Pursuant to this order, appellant submitted a revised version of the complaint that alleged, in relevant part:

[T]he Rigases caused ACC to commingle funds in the concentration account that it controlled, in the name of [a subsidiary] Adelphia Cablevision LLC, from such sources as customer receipts, liquidation of overnight investment accounts, and transfers from various subsidiary entities . . . in order to satisfy these margin calls. On each date identified in the following charts, the Rigases caused ACC to direct that the funds it had gathered in the concentration account be distributed by Adelphia Cablevision LLC directly to the Margin Lenders or to the RFE for immediate payment over to the Margin Lenders.

Rev. Second Am. Compl. ¶ 1359.

It appears from this allegation and the record that the pertinent payments were made either: (i) directly to Goldman from a particular account (the " Concentration Account" ), which contained most of the funds in the cash management system through which the collective cash of ACC and its subsidiaries was managed; or (ii) indirectly from the Concentration Account through an RFE and then to Goldman. Appellant seeks in this action to recover $63 million.

In the district court, and here, appellant faced the problem that the payments to Goldman were made in the name of the subsidiary, Adelphia Cablevision LLC, that held the Concentration Account and that has paid all its scheduled creditors, which did not include ACC, in full. Accordingly, appellant lacked standing to sue the subsidiary. It therefore argued, based on the amended allegation quoted above, that ACC was the real owner of, and payor from, the Concentration Account. Adelphia Recovery Trust v. Bank of Am., N.A., No. 05-cv-9050, 2011 WL 1419617 at *2 (S.D.N.Y. Apr. 7, 2011). The district court disagreed and granted Goldman's motion for summary judgment. Id. The court stated, " it is admitted by [appellant's] own revised pleading that the margin loan payments were not made by ACC but by Adelphia Cablevision LLC, an ACC subsidiary on whose behalf [appellant] does not have standing to sue." Id.

This appeal followed.

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DISCUSSION

We review de novo whether Goldman was entitled to summary judgment as a matter of law. See, e.g., Miller v. Wolpoff & Abramson, L.L.P., 321 F.3d 292, 300 (2d Cir. 2003); Mario v. P& C Food Mkts., Inc., 313 F.3d 758, 763 (2d Cir. 2002).

The sole issue is whether the amended complaint states a valid claim of a fraudulent conveyance under 11 U.S.C. § § 548(a)(1)(A) and 550(a). Section 548(a)(1)(A) provides, in relevant part:

The trustee may avoid any transfer . . . of an interest of the debtor in property . . . that was made or incurred on or within 2 years before the date of the filing of the [bankruptcy] petition, if the debtor voluntarily or involuntarily . . . made such transfer . . . with actual intent to hinder, delay, or defraud any entity to which the debtor was or became, on or after the date that such transfer was made[,] . . . indebted.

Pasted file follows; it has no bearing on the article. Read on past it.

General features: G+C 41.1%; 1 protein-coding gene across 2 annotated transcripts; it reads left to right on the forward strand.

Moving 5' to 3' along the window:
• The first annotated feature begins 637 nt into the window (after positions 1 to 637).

11 U.S.C. § 548(a)(1)(A). The avoidance power thus applies only to " transfers of property of the debtor," Begier v. IRS, 496 U.S. 53, 58, 110 S.Ct. 2258, 110 L.Ed.2d 46 (1990), which includes " all legal or equitable interests of the debtor in property as of the commencement of the case," 11 U.S.C. § 541(a)(1). Whether the margin loan payments to Goldman were transfers of the property of ACC, or should be deemed to be so, is the issue on appeal.

Appellant argues that we should follow decisions of the Fifth and Tenth Circuits, Matter of Southmark Corp., 49 F.3d 1111 (5th Cir. 1995) and In re Amdura Corp., 75 F.3d 1447 (10th Cir. 1996), to determine whether ACC was the true owner of the commingled Concentration Account. Together, these cases are said to support a principle of attributing ownership of funds aggregated in a communal account to a parent when the parent exercises complete dominion over the funds, and has all legally cognizable indicia of ownership. In Southmark, the court determined that because Southmark owned and controlled the cash management account, the subsidiary's settlement payment from that account to its former president and director could be avoided by Southmark because the funds were part of, and under complete control by, Southmark's estate. 49 F.3d at 1117. And in Amdura, the court held that funds in a commingled cash management account belonged to the parent Amdura, even though subsidiaries had contributed to the account, because Amdura was listed as the owner and " possessed all other legally cognizable indicia of ownership." 75 F.3d at 1451.

However, neither decision was rendered in a legal context similar to the one before us or involved application of the judicial estoppel doctrine. Throughout the reorganization proceedings here, the Concentration Account was listed as an asset only of two successive ACC subsidiaries, not the property of ACC. The theory that the Concentration Account was actually the property of ACC appeared for the first time late in the present litigation, as described above, and well after consummation of the plan of reorganization.

Appellant's (or its predecessors' in interest) position in the bankruptcy proceedings regarding ownership of the account is inconsistent with the claim it makes on appeal.[2] Given the importance to bankruptcy